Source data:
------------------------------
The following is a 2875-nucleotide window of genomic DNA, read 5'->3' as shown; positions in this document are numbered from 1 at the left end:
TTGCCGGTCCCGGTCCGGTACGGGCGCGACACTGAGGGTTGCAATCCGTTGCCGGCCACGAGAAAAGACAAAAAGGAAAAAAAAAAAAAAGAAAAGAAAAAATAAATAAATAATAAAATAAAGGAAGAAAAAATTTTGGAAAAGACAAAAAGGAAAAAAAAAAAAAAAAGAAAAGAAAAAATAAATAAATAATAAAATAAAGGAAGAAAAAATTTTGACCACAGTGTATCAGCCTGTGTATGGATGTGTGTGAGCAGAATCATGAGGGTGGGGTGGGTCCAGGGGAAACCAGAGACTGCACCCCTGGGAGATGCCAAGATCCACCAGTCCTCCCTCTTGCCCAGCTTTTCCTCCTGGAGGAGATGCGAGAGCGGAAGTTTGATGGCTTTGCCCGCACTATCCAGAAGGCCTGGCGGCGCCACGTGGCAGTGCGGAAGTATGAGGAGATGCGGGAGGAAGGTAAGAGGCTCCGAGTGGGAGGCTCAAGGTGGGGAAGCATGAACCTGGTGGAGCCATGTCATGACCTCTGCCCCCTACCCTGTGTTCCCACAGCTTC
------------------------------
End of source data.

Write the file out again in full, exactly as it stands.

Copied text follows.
The following is a 2875-nucleotide window of genomic DNA, read 5'->3' as shown; positions in this document are numbered from 1 at the left end:
TTGCCGGTCCCGGTCCGGTACGGGCGCGACACTGAGGGTTGCAATCCGTTGCCGGCCACGAGAAAAGACAAAAAGGAAAAAAAAAAAAAAGAAAAGAAAAAATAAATAAATAATAAAATAAAGGAAGAAAAAATTTTGGAAAAGACAAAAAGGAAAAAAAAAAAAAAAAGAAAAGAAAAAATAAATAAATAATAAAATAAAGGAAGAAAAAATTTTGACCACAGTGTATCAGCCTGTGTATGGATGTGTGTGAGCAGAATCATGAGGGTGGGGTGGGTCCAGGGGAAACCAGAGACTGCACCCCTGGGAGATGCCAAGATCCACCAGTCCTCCCTCTTGCCCAGCTTTTCCTCCTGGAGGAGATGCGAGAGCGGAAGTTTGATGGCTTTGCCCGCACTATCCAGAAGGCCTGGCGGCGCCACGTGGCAGTGCGGAAGTATGAGGAGATGCGGGAGGAAGGTAAGAGGCTCCGAGTGGGAGGCTCAAGGTGGGGAAGCATGAACCTGGTGGAGCCATGTCATGACCTCTGCCCCCTACCCTGTGTTCCCACAGCTTC